My ongoing passion in the language arts, then, is – to discover better ways to keep learners IN THE ZONE (I capitalize since there is a book on this topic by Nancie Atwell). How do readers and writers remain in the zone where they are able to do things ALMOST independently but still depend on another person to AID them? – to honor that fine line between challenge and frustration.     

 

Can you all – parents, learners, co-teachers, administrators, and co-leaders – please help me?

Photos: Top – Socratic seminar group – St John’s Salt Lake City Alumni Group; Bottom – students generated and led an activity using art to understand a concept. 

  

14
Feb
19

a little learning is a dangerous thing

I came upon this allusion to Alexander Pope in Jane Austen yesterday. She writes:

Good company requires only birth, education, and manners, and with regard to education is not very nice [fastidious or scrupulous]. Birth and good manners are essential, but a little learning is by no means a dangerous thing in good company; on the contrary, it will do very well. My cousin Anne shakes her head. She is not satisfied. She is fastidious.

In Persuasion, protagonist Anne listens to cousin Mr Elliot, and disagrees on this point. If I recall it properly, from freshman year at college, Pope’s Essay on Man declares it this way:

A little learning is a dangerous thing

Drink deep, or taste not the Pierean spring.

I stand corrected – checking my source, I see it does indeed come from Pope, but is found in “An Essay on Criticism”, the spring being the “metaphorical source of knowledge of art and science, according to Wikipedia.

I equated Anne’s listening to her cousin with my class reading, reading aloud, and  listening to Flannery O’Connor’s phrases this week “good country people” and “nice people”.  Like Anne, we hear the words but are uncertain how to judge them. Are they spoken ironically? Which characters are conscious of their own and others’ use of the terms as cant, or platitudes? I remember my instructor, “Lord” Grundt, telling “Clear your mind of cant” (another line from Pope, I believe).

For several days now, beginning when one student missed an assignment and offered to make it up, students have taken turns volunteering to lead class, with my support. Their decisions can frustrate me, but I proceed with the knowledge that they are taking small steps toward full self-directed learning and self-regulating.

It feels dangerous to me, as if perhaps these stories are too fragile, these students too delicate to read the best of short fiction without an experienced guide. I once had a friend who had led river raft trips in Utah and Colorado, and who explained that an experienced guide knows where all the rocks and currents are: navigating in June is very different from running the same rapids in August, as water levels change so much. What terrors might await us at the hands of an inexperienced pilot?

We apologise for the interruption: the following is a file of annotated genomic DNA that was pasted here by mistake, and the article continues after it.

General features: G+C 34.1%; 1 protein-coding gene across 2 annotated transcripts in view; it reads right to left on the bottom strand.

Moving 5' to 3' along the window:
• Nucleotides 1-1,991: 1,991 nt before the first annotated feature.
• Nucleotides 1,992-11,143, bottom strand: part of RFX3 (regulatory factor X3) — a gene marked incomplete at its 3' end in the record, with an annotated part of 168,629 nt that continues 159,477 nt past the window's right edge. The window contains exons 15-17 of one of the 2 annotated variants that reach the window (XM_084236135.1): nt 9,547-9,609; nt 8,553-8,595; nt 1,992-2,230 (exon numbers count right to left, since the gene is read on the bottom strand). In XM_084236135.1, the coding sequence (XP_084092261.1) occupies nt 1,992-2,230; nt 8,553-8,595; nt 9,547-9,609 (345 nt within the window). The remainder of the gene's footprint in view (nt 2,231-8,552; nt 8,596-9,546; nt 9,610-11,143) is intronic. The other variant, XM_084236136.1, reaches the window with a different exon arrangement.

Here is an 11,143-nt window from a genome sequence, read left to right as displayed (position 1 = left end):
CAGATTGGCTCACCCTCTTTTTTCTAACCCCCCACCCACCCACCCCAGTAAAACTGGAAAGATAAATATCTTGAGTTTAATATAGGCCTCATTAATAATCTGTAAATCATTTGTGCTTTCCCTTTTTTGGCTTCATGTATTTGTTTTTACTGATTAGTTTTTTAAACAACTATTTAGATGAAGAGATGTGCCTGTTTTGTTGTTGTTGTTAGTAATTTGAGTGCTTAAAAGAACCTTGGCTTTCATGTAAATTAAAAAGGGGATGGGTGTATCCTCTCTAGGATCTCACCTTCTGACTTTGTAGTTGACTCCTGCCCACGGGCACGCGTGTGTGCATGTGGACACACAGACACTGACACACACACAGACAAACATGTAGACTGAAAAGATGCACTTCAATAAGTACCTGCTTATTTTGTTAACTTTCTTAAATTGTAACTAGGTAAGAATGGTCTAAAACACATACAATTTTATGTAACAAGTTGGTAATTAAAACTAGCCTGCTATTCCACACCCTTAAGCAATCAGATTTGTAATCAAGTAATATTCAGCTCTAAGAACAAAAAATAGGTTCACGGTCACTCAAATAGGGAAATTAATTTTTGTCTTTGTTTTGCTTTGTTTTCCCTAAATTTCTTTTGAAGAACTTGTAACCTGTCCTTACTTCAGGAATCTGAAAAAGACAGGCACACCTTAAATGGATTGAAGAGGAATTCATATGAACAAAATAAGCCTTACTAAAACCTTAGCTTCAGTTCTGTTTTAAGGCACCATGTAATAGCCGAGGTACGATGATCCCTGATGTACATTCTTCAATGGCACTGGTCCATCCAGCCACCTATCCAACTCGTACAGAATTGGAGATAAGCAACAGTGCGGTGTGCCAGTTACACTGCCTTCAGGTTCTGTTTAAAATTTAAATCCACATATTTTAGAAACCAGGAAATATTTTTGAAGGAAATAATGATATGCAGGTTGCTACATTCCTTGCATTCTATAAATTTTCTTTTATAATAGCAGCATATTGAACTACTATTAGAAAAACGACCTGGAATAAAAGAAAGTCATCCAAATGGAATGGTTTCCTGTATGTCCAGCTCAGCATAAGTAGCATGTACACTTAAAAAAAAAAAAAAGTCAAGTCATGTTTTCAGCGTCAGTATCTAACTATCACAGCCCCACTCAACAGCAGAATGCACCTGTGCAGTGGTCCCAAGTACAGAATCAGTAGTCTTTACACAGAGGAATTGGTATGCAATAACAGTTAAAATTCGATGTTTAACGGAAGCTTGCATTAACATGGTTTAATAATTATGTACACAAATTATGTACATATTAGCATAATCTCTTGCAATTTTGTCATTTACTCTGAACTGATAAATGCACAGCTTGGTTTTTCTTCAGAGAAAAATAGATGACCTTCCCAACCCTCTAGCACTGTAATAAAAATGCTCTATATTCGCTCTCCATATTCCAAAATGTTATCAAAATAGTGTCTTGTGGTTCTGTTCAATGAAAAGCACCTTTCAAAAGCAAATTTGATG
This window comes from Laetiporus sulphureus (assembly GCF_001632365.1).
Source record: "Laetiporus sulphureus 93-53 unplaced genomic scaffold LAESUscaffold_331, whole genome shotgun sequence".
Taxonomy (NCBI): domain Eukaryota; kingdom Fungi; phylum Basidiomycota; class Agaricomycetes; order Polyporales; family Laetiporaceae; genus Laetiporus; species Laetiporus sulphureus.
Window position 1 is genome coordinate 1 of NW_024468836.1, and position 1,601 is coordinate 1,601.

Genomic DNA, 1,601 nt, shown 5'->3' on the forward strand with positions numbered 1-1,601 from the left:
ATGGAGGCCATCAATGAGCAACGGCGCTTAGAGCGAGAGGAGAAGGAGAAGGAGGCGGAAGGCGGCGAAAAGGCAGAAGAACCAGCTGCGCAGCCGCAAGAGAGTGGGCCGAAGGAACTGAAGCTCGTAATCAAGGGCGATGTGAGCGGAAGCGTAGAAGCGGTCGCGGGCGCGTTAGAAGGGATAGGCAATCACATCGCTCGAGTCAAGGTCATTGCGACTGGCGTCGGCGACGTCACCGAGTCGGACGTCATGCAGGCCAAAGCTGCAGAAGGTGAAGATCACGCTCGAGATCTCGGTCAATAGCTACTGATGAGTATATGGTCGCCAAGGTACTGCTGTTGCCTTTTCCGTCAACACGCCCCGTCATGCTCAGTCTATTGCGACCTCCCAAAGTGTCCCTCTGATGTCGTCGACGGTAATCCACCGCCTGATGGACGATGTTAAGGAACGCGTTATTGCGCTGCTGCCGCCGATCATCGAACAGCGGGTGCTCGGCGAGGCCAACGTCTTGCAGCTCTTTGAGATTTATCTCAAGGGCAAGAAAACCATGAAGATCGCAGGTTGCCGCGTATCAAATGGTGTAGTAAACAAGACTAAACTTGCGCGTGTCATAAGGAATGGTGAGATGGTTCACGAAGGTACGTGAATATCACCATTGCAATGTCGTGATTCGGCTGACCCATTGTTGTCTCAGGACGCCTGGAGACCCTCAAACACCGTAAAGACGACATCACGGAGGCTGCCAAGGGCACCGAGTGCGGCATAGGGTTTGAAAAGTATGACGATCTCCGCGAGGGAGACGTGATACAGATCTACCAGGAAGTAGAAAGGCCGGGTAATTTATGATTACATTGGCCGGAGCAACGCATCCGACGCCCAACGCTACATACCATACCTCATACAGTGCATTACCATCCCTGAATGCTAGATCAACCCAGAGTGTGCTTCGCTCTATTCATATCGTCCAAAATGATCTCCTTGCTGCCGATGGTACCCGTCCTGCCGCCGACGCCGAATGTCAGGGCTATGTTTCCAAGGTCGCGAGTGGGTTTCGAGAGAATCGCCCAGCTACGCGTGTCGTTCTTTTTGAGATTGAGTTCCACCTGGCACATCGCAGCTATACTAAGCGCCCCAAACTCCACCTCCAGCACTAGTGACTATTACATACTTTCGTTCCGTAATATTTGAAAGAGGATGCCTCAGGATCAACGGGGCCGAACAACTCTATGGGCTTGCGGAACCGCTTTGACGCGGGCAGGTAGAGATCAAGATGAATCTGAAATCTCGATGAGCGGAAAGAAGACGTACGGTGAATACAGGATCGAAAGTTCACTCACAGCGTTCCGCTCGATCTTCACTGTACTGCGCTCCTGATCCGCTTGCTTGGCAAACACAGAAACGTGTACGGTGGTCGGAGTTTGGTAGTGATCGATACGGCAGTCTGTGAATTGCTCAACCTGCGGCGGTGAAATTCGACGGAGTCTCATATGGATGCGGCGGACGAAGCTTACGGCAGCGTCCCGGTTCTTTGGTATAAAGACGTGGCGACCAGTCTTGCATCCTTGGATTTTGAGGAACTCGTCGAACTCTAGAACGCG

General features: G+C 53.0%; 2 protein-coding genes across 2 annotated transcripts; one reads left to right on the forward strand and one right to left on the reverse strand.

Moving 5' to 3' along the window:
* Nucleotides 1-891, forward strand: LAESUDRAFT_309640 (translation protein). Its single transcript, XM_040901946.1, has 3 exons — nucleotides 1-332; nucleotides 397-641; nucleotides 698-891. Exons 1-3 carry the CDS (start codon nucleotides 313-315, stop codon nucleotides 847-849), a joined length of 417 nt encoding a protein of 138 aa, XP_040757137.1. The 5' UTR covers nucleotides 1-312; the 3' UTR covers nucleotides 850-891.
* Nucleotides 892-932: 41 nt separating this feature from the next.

Well, so far this week we have survived the perils of two 45-minute classes and even the cataracts of a 90-minute block. Among the dangers well behind us are decisions about

  • how much time to spend on free reading
  • accountability
  • taking turns reading aloud
  • making sense of complex texts
  • discussions
  • analyzing diction

If I must me honest, no one fell out of the boat. Each leader had the opportunity to actually make decisions about how we spent our class time. Classmates all respected and responded to instructions given by the leader.

The class demonstrated that they were practicing self-directed learning and self-regulation.

I occasionally flourished and fluttered my reams of little notes, big notes, stacks of books, wildly and recklessly displaying my knowledge, preparation, willingness to bend over backward to assist if the ship went down, became worried that no Captain was there to steer them in a specific direction. I held my tongue until it was bruised.

In our case, a little learning was not a problem. We passed the dangers. I am pretty sure the students are better for it. As I listened to their conversations, circulating around the room, so many had picked up interesting insights about the characters and meaning of the stories. Certainly, I heard crazy interpretations and even one fascinating retelling, which I am pretty sure was a student embellishing a summary with many false details to see if his friends had actually read one of the sections for homework.

The morning felt relaxed, casual, yet businesslike. The uncomfortable knot I get in my stomach when we read a significant work of literature dissipated and I was able to enjoy the ride. 

Are you enjoying the ride today? 

Offer students more opportunities to take the helm. You may be in for the ride of your life.  

 

 

 

 

19
May
18

run away! ! !

Yes, I am obsessed with, and keep returning to Monty Python.

As inspiration, as nostalgia, as poultice; as philosophy.